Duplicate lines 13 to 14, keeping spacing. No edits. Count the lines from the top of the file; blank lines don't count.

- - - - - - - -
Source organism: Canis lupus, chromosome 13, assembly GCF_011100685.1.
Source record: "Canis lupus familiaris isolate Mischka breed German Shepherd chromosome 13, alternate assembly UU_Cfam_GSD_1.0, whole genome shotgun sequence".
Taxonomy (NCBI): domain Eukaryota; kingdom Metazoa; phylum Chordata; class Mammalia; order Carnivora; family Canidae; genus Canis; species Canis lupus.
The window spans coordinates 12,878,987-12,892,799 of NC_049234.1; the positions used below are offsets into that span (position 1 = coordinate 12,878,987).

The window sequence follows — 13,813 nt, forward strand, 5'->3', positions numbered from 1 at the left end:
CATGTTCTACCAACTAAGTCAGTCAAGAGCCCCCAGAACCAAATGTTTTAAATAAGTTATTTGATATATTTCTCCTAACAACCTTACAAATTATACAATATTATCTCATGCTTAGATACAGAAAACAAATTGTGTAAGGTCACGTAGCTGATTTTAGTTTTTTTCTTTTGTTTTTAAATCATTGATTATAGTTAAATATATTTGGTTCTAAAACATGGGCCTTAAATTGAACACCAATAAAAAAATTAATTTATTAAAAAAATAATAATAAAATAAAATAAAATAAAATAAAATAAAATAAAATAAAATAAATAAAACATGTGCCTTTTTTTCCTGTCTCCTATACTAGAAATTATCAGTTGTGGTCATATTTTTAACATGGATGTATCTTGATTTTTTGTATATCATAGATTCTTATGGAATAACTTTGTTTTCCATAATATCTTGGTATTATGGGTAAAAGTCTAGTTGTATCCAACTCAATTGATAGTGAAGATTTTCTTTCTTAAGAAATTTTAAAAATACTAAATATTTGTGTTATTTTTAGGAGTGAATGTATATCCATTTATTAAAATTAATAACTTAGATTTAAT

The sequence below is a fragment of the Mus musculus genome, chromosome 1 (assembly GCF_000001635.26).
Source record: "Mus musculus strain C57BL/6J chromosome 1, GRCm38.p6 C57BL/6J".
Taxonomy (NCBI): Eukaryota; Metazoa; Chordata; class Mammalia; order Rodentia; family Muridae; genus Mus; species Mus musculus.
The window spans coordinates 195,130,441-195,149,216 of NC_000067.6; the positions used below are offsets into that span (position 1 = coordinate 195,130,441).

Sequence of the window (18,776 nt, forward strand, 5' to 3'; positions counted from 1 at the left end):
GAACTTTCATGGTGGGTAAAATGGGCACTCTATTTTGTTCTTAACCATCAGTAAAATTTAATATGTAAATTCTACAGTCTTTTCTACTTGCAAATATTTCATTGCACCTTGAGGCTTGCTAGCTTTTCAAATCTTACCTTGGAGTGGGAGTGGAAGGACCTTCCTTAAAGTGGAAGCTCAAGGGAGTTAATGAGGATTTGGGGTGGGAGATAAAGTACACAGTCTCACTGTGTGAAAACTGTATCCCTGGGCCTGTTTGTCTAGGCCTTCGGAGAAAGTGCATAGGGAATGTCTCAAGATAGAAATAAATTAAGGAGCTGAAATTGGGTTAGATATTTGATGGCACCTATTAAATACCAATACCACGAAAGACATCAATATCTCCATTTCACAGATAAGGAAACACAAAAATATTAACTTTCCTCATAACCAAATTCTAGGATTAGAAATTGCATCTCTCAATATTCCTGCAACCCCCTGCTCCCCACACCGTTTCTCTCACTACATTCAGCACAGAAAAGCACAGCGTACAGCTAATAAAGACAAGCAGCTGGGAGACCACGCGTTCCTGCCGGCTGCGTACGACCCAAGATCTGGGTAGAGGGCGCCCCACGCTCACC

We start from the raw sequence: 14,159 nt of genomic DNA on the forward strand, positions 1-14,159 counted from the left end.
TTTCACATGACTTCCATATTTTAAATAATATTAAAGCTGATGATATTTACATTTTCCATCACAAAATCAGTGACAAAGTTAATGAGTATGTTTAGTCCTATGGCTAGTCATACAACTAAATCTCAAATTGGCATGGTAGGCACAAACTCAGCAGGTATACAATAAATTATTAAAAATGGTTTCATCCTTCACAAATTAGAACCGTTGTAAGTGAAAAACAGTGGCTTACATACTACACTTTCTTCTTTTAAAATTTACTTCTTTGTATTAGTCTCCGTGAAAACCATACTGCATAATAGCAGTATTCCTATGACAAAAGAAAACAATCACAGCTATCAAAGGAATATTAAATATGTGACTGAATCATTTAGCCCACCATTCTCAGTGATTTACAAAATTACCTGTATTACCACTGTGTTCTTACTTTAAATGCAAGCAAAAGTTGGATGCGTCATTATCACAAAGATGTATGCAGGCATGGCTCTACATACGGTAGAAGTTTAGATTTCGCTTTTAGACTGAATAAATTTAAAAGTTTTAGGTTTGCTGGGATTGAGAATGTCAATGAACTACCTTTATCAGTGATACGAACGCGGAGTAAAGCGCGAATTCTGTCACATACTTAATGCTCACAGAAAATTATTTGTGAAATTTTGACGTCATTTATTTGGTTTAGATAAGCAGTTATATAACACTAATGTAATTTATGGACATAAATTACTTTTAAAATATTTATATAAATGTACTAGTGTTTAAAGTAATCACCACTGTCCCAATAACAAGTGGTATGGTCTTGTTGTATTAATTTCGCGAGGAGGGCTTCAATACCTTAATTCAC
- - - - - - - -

We start from the raw sequence: 14,159 nt of genomic DNA on the forward strand, positions 1-14,159 counted from the left end.
TTTCACATGACTTCCATATTTTAAATAATATTAAAGCTGATGATATTTACATTTTCCATCACAAAATCAGTGACAAAGTTAATGAGTATGTTTAGTCCTATGGCTAGTCATACAACTAAATCTCAAATTGGCATGGTAGGCACAAACTCAGCAGGTATACAATAAATTATTAAAAATGGTTTCATCCTTCACAAATTAGAACCGTTGTAAGTGAAAAACAGTGGCTTACATACTACACTTTCTTCTTTTAAAATTTACTTCTTTGTATTAGTCTCCGTGAAAACCATACTGCATAATAGCAGTATTCCTATGACAAAAGAAAACAATCACAGCTATCAAAGGAATATTAAATATGTGACTGAATCATTTAGCCCACCATTCTCAGTGATTTACAAAATTACCTGTATTACCACTGTGTTCTTACTTTAAATGCAAGCAAAAGTTGGATGCGTCATTATCACAAAGATGTATGCAGGCATGGCTCTACATACGGTAGAAGTTTAGATTTCGCTTTTAGACTGAATAAATTTAAAAGTTTTAGGTTTGCTGGGATTGAGAATGTCAATGAACTACCTTTATCAGTGATACGAACGCGGAGTAAAGCGCGAATTCTGTCACATACTTAATGCTCACAGAAAATTATTTGTGAAATTTTGACGTCATTTATTTGGTTTAGATAAGCAGTTATATAACACTAATGTAATTTATGGACATAAATTACTTTTAAAATATTTATATAAATGTACTAGTGTTTAAAGTAATCACCACTGTCCCAATAACAAGTGGTATGGTCTTGTTGTATTAATTTCGCGAGGAGGGCTTCAATACCTTAATTCAC